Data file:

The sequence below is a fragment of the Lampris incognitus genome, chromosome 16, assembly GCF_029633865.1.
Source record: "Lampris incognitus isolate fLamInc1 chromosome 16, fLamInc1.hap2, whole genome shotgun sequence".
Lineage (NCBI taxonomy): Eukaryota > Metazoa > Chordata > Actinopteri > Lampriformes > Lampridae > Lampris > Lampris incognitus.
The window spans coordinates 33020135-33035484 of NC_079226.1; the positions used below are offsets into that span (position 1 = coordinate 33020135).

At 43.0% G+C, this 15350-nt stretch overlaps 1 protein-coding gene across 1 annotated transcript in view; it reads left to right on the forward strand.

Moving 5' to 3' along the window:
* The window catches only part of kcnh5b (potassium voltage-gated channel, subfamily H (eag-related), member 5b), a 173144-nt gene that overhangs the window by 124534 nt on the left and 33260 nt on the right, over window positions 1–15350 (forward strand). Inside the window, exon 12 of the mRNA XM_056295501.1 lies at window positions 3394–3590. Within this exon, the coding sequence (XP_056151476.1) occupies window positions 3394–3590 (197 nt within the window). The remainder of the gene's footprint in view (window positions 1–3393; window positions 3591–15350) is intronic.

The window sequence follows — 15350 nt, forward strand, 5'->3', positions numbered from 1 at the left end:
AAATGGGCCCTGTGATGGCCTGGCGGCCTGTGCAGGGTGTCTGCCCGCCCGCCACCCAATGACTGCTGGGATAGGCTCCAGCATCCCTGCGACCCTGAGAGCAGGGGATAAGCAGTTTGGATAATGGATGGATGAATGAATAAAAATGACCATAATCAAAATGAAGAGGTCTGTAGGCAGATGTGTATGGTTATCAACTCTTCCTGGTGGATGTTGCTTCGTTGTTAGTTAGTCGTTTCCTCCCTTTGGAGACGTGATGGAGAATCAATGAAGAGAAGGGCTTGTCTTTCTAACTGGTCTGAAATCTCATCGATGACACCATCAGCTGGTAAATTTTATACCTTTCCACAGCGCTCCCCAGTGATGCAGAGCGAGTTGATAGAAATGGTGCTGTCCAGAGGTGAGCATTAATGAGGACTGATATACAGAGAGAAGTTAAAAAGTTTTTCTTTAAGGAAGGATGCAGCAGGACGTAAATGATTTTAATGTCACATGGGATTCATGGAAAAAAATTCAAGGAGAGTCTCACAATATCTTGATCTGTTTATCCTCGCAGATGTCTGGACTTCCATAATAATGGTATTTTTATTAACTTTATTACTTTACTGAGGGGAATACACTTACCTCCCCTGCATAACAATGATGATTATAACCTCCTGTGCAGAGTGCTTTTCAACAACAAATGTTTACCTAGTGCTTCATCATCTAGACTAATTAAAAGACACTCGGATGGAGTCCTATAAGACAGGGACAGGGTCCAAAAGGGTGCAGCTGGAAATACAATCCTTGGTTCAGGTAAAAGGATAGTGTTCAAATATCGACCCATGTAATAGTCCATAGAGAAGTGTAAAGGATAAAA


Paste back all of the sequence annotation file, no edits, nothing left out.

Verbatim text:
The sequence below is a fragment of the Lampris incognitus genome, chromosome 16, assembly GCF_029633865.1.
Source record: "Lampris incognitus isolate fLamInc1 chromosome 16, fLamInc1.hap2, whole genome shotgun sequence".
Lineage (NCBI taxonomy): Eukaryota > Metazoa > Chordata > Actinopteri > Lampriformes > Lampridae > Lampris > Lampris incognitus.
The window spans coordinates 33020135-33035484 of NC_079226.1; the positions used below are offsets into that span (position 1 = coordinate 33020135).

At 43.0% G+C, this 15350-nt stretch overlaps 1 protein-coding gene across 1 annotated transcript in view; it reads left to right on the forward strand.

Moving 5' to 3' along the window:
* The window catches only part of kcnh5b (potassium voltage-gated channel, subfamily H (eag-related), member 5b), a 173144-nt gene that overhangs the window by 124534 nt on the left and 33260 nt on the right, over window positions 1–15350 (forward strand). Inside the window, exon 12 of the mRNA XM_056295501.1 lies at window positions 3394–3590. Within this exon, the coding sequence (XP_056151476.1) occupies window positions 3394–3590 (197 nt within the window). The remainder of the gene's footprint in view (window positions 1–3393; window positions 3591–15350) is intronic.

The window sequence follows — 15350 nt, forward strand, 5'->3', positions numbered from 1 at the left end:
AAATGGGCCCTGTGATGGCCTGGCGGCCTGTGCAGGGTGTCTGCCCGCCCGCCACCCAATGACTGCTGGGATAGGCTCCAGCATCCCTGCGACCCTGAGAGCAGGGGATAAGCAGTTTGGATAATGGATGGATGAATGAATAAAAATGACCATAATCAAAATGAAGAGGTCTGTAGGCAGATGTGTATGGTTATCAACTCTTCCTGGTGGATGTTGCTTCGTTGTTAGTTAGTCGTTTCCTCCCTTTGGAGACGTGATGGAGAATCAATGAAGAGAAGGGCTTGTCTTTCTAACTGGTCTGAAATCTCATCGATGACACCATCAGCTGGTAAATTTTATACCTTTCCACAGCGCTCCCCAGTGATGCAGAGCGAGTTGATAGAAATGGTGCTGTCCAGAGGTGAGCATTAATGAGGACTGATATACAGAGAGAAGTTAAAAAGTTTTTCTTTAAGGAAGGATGCAGCAGGACGTAAATGATTTTAATGTCACATGGGATTCATGGAAAAAAATTCAAGGAGAGTCTCACAATATCTTGATCTGTTTATCCTCGCAGATGTCTGGACTTCCATAATAATGGTATTTTTATTAACTTTATTACTTTACTGAGGGGAATACACTTACCTCCCCTGCATAACAATGATGATTATAACCTCCTGTGCAGAGTGCTTTTCAACAACAAATGTTTACCTAGTGCTTCATCATCTAGACTAATTAAAAGACACTCGGATGGAGTCCTATAAGACAGGGACAGGGTCCAAAAGGGTGCAGCTGGAAATACAATCCTTGGTTCAGGTAAAAGGATAGTGTTCAAATATCGACCCATGTAATAGTCCATAGAGAAGTGTAAAGGATAAAA